According to blockchain analytics firm Elliptic, more than $1 billion in funds were stolen from blockchain bridges in the first half of 2022 alone. This sum does not include the nearly $200 million estimated to have were stolen from the Nomad Bridge earlier this week. This latest incident is the third largest such hack this year, after the Ronin Bridge hack lost $540 million and the Wormhole Bridge hack lost $325 million.
These events are shocking in both the severity of the loss and the frequency with which they occur. I am often asked what are the implications of these hacks for the blockchains on which the bridges are built. In order to solve this problem, it is important to first understand what a bridge is and how it relates to the underlying blockchains.
What is a bridge?
At its most basic, a bridge is a means of enabling the transfer of digital assets from one blockchain to another. As new blockchains are built and used, allowing users to transfer their assets between them will grow in importance. As an example, consider a user who holds ETH, the native cryptocurrency of the Ethereum blockchain. They want to participate in Decentralized Finance (DeFi) applications, but they feel that the transaction fees on the Ethereum blockchain are too high. Instead, they would like to use DeFi applications on a different blockchain with lower transaction fees, such as the Avalanche Blockchain. In order to access these applications on the Avalanche blockchain, they would need to efficiently transfer their ETH to the Avalanche blockchain network. This is where the bridge comes in. The bridge is a separate application of the two blockchains, but allows the user to transfer value between the two.
Why are bridges vulnerable?
Bridges are vulnerable to hacks as we’ve seen this year for several reasons. One of the main reasons is that the app itself ends up holding significant amounts of crypto assets on behalf of users. Going back to the previous example, when the user transfers their ETH value to the Avalanche blockchain via the bridge, what they are actually doing is sending their ETH to a smart contract on the Ethereum blockchain which is actually delivering a IOU or credit for it ETH, but on the Avalanche blockchain. The ETH sent to the smart contract can be considered as collateral. Thus, the greater the value transferred through a bridge, the more value is held in the contract, which means a higher salary for a potential hacker. An analogy in the traditional space would be that a bank vault containing $1 billion would be a higher value target for a bank robber than a $1 million vault.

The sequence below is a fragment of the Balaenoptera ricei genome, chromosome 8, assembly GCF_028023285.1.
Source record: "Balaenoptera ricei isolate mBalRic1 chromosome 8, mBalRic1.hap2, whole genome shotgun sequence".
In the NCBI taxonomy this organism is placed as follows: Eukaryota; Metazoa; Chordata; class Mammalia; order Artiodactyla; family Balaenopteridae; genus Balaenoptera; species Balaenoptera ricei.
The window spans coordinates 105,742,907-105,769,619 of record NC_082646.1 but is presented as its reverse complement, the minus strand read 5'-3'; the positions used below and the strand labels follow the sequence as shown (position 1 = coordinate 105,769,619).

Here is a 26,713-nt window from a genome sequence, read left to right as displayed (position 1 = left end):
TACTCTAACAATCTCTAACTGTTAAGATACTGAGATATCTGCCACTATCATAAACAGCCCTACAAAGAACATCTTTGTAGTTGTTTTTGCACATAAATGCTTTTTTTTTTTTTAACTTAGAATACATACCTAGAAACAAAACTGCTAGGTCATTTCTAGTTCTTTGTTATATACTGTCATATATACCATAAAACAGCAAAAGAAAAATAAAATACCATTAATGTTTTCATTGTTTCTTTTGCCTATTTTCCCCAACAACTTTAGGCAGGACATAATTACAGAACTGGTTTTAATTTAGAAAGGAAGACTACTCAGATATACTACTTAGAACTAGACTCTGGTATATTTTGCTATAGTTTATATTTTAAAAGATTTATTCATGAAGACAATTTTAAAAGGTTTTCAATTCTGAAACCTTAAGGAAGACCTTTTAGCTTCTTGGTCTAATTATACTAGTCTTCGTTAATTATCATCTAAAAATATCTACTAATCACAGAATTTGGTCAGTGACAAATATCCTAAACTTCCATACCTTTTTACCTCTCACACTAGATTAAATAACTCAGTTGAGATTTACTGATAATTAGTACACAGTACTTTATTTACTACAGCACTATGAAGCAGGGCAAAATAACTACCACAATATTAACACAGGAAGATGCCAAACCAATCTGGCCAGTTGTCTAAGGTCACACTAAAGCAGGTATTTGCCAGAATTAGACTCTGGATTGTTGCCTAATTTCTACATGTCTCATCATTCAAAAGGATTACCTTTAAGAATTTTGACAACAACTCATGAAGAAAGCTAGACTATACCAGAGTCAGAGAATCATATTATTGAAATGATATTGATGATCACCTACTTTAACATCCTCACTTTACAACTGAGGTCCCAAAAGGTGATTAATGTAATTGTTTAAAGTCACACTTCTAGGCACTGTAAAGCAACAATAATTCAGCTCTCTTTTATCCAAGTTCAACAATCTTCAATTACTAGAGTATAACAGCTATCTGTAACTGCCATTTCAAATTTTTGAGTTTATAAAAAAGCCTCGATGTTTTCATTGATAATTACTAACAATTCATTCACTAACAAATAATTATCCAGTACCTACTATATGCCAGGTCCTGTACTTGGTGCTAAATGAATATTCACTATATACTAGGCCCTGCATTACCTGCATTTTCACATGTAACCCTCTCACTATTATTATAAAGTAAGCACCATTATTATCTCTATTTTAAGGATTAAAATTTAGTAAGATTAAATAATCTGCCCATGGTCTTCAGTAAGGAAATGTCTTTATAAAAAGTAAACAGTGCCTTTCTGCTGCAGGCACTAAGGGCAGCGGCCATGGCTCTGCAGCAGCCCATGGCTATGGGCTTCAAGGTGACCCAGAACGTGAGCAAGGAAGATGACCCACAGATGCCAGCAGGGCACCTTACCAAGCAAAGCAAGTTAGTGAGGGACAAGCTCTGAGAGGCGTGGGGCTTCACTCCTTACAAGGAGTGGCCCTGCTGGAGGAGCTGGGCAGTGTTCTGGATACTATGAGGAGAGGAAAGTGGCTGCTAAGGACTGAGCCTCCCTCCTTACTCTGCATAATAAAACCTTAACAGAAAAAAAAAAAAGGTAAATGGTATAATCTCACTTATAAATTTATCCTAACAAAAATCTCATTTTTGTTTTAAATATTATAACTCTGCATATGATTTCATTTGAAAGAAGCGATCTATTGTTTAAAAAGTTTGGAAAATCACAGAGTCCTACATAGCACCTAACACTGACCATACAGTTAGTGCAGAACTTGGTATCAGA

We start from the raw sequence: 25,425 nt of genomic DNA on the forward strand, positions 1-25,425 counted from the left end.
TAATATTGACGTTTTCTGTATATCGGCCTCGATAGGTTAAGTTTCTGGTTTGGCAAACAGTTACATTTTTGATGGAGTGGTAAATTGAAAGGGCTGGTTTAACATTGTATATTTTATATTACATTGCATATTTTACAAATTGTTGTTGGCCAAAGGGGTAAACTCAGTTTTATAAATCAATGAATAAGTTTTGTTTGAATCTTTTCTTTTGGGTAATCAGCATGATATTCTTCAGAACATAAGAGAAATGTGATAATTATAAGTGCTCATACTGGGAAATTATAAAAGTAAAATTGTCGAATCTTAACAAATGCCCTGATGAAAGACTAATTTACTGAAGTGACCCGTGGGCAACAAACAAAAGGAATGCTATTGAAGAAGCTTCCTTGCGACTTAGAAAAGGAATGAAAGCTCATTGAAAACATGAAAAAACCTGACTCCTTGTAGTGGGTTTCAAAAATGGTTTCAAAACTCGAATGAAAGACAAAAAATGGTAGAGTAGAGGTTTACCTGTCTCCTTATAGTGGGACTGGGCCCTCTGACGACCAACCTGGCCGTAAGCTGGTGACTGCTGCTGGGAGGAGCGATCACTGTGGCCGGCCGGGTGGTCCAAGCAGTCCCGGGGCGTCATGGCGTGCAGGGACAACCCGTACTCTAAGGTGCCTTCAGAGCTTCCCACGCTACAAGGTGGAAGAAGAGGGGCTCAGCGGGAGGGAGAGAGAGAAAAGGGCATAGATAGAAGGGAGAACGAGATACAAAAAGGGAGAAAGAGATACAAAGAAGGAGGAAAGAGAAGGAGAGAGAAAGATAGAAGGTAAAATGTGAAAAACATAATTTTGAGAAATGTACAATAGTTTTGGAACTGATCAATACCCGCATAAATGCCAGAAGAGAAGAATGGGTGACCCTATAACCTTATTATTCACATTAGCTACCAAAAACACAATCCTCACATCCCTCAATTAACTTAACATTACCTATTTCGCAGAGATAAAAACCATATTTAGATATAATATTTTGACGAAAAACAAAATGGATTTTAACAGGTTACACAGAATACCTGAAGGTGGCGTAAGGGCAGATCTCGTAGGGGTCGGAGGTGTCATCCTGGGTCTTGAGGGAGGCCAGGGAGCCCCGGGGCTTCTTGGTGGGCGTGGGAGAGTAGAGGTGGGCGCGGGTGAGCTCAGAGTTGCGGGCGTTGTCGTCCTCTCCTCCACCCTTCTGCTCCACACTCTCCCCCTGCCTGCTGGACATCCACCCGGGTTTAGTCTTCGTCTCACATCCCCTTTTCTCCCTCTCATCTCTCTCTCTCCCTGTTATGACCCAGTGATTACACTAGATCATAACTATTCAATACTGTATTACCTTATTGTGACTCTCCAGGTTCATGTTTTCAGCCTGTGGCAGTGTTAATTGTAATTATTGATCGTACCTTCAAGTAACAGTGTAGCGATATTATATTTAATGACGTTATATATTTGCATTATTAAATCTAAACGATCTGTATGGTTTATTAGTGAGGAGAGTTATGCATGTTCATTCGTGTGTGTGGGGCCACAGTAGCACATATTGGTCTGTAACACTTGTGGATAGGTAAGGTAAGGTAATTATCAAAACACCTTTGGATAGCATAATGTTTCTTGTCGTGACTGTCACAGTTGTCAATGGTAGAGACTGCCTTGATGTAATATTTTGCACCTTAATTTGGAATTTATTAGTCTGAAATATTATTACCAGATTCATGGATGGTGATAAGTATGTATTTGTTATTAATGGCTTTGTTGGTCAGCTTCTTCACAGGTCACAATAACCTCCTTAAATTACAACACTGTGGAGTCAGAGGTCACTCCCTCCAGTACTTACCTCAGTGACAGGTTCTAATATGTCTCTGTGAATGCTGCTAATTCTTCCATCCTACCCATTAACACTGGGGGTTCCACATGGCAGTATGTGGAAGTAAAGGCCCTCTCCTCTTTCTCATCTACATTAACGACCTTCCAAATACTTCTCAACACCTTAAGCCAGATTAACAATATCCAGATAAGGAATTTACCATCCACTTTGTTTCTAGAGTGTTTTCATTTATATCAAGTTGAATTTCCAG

The other important reason why bridges remain vulnerable, more so than the underlying blockchain, is that they don’t derive any benefit from blockchain security. Rather than having a large decentralized pool of users validating transactions and providing network security as is the case with many large blockchains today, bridges can have entirely different security mechanisms in place. . In this year’s biggest bridge hack – the Ronin hack – the security protocol consisted of a team of nine anonymous validators, and in order to validate transactions, only five of the nine needed to go offline. Compare that to the over 100,000 miners needed to validate transactions on the public Ethereum blockchain.
Do these bridge hacks have implications for the security of the underlying blockchains?
The short answer is no, a hack of a bridge between two (or more) blockchains has no effect on the security of the underlying blockchains. The underlying blockchains will continue to process transactions as they had been, regardless of the hacked bridge. Now there are of course other implications, the main one being that the funds that had been transferred through the bridge have been stolen and their rightful owners will mostly have no chance of recovering this lost value. Sometimes there is enough capital to support the project so that the bridge can be disabled and development teams can reimburse users for lost funds, as happened after the Wormhole Bridge hack, but that doesn’t is never guaranteed.
As more and more application-specific blockchains are built and used, the need for bridges will not go away. On the contrary, the demand will only grow for a bridge solution resistant to these attacks. Whether we’ll end up seeing something like a hack-resistant bridge is hard to say, but until a bridge is developed, users will have to weigh the pros and cons of interacting with bridges on different chains. of blocks.
For our full thoughts on all things blockchain, check out our post “Distributed Ledgers and Digital Assets” published September 16, 2021.
Read the original blog Blockchains, bridges and network security August 4, 2022.
Main contributor: Michael Gourd
This content is a product of the Chief Investment Office of UBS.